Effective Immunotherapy Steps Closer With New T Cell Study
In a recent study, researchers report some progress in developing an immunotherapy for ovarian cancer. However, they also outline the considerable challenges that remain before the treatment can be made effective for this and other cancers that have solid tumors.
The researchers presented the findings at the annual meeting of the American Association of Cancer Research in Washington, D.C. Estimates from the American Cancer Society suggest that, in the United States, around 22,440 women will be diagnosed with ovarian cancer and approximately 14,000 will die from the disease during 2017.
The cancer begins in cells of the ovaries – reproductive glands found only in women. Each woman normally has two ovaries, situated on each side of the uterus inside the pelvis. The ovaries produce eggs that travel to the uterus through the fallopian tubes.
Dr. Kristin Anderson, an immunotherapy researcher who presented the findings at the meeting, says that while ovarian cancer is not as common in the U.S. as other cancers with solid tumors, it has a low rate of survival and a high rate of relapse. The main reason is that the cancer does not cause obvious symptoms and is often advanced by the time it is diagnosed.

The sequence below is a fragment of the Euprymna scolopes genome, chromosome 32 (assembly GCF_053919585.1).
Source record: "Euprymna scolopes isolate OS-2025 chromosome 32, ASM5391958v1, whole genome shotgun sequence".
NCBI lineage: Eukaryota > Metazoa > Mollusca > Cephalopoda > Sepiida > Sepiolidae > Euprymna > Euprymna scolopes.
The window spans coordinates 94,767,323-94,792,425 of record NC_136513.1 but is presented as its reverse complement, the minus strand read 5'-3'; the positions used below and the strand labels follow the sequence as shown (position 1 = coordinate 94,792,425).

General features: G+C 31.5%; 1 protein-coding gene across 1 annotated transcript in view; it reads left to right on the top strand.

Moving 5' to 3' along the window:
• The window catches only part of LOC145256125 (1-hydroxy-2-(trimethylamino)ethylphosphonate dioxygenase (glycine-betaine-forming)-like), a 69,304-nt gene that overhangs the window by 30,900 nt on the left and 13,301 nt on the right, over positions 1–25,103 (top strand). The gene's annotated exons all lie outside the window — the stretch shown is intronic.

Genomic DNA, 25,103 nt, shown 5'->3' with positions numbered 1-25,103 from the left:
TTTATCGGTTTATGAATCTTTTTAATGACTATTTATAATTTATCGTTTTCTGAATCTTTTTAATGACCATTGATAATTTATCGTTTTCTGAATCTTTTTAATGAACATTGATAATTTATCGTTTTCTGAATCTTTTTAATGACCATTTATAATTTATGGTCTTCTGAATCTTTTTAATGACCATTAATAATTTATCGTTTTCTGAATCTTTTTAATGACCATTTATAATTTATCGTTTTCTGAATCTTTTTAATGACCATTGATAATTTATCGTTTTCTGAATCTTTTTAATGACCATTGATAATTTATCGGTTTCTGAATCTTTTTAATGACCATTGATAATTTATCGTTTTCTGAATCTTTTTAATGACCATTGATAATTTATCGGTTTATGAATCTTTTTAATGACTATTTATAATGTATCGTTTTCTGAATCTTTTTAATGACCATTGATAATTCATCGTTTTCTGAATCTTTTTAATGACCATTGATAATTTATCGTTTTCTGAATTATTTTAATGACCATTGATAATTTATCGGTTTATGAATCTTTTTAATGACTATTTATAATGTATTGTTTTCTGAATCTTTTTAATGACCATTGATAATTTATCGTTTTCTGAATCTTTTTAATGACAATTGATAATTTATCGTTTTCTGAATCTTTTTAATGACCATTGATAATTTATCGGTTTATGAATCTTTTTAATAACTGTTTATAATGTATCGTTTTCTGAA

Immunotherapy is a relatively new area of medicine that is showing promising results in the treatment of cancer. The approach uses the patient’s own immune system to fight disease.
The new study concerns a method called adoptive T cell transfer. In this approach, immune cells called T cells are taken from the patient’s own blood and trained to target and destroy cancer cells. Then, after multiplying in the laboratory, the primed cells are returned to the patient’s body. Sometimes donor cells are used instead.
The team hopes to start a human clinical trial of adoptive T cell transfer for ovarian cancer in the next few years.